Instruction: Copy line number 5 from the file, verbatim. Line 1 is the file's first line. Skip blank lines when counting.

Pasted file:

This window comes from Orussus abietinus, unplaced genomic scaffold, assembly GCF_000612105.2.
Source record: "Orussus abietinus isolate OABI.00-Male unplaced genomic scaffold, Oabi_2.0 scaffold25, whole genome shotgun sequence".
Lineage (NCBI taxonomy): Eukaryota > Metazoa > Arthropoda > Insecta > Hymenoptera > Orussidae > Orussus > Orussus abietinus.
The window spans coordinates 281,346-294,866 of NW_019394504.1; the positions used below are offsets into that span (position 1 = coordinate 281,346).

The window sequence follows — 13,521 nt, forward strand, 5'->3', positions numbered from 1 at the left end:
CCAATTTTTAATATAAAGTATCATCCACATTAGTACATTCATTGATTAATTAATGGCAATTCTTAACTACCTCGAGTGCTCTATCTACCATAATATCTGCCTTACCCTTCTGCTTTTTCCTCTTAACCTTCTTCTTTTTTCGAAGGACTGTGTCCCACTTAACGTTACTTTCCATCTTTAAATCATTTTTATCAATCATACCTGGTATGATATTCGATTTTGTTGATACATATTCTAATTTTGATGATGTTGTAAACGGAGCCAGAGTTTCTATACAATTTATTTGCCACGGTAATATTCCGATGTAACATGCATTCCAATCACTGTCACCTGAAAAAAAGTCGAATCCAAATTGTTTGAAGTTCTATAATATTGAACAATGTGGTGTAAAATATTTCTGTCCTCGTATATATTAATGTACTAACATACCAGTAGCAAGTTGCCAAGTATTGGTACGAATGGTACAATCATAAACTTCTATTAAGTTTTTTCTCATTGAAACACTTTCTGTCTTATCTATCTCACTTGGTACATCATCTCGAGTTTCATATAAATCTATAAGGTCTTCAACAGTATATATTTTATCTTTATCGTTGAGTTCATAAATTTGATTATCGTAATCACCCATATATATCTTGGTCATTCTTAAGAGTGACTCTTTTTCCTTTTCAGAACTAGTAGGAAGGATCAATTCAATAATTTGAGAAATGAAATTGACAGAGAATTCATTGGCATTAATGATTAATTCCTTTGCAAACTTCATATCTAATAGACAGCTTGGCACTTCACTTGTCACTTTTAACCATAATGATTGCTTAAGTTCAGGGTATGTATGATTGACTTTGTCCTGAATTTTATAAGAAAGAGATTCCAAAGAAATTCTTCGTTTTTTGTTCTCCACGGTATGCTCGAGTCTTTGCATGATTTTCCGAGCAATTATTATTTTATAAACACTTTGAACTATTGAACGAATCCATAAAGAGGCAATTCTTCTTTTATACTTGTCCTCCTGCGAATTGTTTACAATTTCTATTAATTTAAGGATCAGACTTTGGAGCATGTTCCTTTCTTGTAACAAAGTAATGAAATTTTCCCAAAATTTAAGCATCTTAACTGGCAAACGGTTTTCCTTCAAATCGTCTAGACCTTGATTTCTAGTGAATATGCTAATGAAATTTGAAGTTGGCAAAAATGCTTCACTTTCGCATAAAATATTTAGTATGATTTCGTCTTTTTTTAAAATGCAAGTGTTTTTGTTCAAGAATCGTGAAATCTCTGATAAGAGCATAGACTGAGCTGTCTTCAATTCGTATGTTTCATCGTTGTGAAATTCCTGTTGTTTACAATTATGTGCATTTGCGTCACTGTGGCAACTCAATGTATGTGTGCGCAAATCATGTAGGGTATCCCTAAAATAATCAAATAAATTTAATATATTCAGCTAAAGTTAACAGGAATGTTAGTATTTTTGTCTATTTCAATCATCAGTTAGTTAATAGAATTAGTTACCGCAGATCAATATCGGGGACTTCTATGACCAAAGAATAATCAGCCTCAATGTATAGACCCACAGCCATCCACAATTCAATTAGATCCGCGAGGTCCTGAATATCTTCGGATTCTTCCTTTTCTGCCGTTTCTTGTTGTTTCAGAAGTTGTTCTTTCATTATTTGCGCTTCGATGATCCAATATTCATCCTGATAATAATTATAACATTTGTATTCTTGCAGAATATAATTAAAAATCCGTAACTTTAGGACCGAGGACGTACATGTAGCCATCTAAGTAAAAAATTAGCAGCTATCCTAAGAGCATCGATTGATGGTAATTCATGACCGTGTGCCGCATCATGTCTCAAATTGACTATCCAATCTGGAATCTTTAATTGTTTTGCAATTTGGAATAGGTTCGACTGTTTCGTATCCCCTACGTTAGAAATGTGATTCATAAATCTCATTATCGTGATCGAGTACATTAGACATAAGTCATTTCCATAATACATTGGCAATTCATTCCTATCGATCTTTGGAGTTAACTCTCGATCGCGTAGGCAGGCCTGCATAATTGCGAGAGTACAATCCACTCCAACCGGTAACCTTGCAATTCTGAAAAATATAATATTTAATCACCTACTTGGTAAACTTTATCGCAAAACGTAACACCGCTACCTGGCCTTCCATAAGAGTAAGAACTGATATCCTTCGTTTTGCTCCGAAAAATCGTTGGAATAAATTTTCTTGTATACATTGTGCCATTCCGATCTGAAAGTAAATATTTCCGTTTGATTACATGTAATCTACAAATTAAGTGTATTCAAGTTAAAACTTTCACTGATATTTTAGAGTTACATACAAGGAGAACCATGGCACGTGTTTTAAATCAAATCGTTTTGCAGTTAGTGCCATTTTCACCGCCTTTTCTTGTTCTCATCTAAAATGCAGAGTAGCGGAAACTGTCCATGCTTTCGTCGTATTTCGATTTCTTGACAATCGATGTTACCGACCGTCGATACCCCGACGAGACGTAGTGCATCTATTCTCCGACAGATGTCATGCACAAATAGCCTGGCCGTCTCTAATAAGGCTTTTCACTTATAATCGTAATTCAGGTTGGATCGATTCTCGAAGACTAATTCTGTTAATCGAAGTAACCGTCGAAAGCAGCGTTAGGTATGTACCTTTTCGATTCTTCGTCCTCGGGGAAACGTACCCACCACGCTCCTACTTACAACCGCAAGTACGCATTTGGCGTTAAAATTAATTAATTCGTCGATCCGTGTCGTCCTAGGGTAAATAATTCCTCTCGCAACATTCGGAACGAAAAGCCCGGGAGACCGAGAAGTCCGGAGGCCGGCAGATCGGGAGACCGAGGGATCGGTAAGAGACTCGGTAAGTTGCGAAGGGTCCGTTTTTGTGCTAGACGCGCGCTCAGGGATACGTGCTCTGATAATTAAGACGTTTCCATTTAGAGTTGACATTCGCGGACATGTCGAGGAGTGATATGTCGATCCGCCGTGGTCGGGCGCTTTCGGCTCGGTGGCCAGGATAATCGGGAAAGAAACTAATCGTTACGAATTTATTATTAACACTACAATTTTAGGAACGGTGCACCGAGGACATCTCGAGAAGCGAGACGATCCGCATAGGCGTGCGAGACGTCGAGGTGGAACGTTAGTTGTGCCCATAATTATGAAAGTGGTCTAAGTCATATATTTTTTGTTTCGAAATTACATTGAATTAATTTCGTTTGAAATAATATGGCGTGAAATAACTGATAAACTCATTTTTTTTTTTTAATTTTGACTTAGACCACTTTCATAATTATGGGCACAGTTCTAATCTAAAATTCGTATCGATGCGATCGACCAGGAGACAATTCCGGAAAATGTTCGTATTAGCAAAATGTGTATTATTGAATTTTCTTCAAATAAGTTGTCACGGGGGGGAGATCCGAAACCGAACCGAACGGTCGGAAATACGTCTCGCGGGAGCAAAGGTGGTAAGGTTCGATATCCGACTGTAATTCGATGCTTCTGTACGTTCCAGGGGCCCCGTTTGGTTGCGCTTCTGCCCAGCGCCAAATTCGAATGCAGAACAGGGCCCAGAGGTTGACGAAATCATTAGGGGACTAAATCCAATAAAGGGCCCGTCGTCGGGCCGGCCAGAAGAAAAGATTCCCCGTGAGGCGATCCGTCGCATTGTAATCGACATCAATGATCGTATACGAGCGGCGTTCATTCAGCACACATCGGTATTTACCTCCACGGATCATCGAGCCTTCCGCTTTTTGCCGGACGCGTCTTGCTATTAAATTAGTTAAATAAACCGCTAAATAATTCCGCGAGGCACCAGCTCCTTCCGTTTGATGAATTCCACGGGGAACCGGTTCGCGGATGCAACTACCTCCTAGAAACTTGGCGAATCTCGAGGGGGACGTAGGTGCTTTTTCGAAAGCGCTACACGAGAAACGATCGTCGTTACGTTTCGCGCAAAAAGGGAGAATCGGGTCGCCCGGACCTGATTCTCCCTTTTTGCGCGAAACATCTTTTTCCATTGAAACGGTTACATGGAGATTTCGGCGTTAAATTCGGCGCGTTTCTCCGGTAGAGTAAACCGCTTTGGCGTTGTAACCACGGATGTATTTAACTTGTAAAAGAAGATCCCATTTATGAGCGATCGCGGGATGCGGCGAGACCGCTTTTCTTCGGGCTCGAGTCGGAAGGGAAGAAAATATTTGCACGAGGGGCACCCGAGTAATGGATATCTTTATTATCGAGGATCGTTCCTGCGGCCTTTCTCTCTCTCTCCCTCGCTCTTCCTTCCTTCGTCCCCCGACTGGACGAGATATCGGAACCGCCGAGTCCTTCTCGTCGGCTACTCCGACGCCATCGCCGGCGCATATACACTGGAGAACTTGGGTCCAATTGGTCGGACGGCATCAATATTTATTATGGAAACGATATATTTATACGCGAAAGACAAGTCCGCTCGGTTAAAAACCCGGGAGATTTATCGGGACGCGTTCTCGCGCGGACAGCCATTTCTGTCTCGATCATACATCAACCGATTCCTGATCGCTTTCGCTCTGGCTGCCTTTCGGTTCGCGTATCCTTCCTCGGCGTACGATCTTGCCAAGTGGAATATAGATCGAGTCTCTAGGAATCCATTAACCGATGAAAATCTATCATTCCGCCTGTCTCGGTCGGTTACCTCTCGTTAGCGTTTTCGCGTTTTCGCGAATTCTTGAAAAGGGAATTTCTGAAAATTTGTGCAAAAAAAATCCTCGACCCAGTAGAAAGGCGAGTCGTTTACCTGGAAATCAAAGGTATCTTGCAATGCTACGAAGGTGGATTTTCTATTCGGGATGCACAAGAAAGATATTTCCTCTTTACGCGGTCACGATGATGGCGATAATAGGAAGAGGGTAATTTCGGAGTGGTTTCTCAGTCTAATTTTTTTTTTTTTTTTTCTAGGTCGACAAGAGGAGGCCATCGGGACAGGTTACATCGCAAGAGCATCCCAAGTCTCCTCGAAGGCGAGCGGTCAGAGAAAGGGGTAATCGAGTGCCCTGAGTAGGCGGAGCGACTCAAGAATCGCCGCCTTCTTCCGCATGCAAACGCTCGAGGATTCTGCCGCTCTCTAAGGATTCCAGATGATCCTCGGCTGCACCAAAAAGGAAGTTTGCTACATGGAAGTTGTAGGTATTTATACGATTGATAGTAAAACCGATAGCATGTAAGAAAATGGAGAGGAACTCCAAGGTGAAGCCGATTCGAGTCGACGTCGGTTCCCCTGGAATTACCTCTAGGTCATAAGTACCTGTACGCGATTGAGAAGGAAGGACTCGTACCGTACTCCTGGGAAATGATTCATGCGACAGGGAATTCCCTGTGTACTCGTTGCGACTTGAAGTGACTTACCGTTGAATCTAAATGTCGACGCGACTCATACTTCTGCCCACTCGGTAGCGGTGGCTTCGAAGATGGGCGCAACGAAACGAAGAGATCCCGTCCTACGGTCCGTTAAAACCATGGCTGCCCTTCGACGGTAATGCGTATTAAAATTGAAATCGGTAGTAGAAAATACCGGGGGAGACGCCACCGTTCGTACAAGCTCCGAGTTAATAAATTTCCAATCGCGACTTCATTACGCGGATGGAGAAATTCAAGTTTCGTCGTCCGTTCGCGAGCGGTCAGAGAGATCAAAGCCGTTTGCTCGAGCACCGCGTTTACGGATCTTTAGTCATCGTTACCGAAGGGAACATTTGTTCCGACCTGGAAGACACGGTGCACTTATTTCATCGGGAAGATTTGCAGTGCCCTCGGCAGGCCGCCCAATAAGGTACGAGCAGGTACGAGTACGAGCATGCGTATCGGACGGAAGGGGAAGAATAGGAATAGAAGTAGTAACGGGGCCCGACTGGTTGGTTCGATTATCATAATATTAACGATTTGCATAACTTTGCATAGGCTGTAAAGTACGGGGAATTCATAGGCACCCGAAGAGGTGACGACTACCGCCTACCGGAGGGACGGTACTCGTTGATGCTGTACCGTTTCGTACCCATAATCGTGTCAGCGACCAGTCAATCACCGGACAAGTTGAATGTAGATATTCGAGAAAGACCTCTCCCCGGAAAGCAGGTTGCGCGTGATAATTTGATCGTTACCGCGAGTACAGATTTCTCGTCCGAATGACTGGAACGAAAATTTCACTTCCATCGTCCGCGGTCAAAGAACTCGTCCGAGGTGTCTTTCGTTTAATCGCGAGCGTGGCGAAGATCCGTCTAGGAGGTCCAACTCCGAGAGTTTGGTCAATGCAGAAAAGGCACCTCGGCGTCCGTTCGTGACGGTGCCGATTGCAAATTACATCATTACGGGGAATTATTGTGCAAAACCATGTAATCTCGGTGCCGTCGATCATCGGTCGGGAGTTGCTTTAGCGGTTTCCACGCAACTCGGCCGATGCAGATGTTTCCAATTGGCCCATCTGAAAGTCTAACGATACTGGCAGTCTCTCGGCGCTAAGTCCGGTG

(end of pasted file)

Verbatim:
The window sequence follows — 13,521 nt, forward strand, 5'->3', positions numbered from 1 at the left end: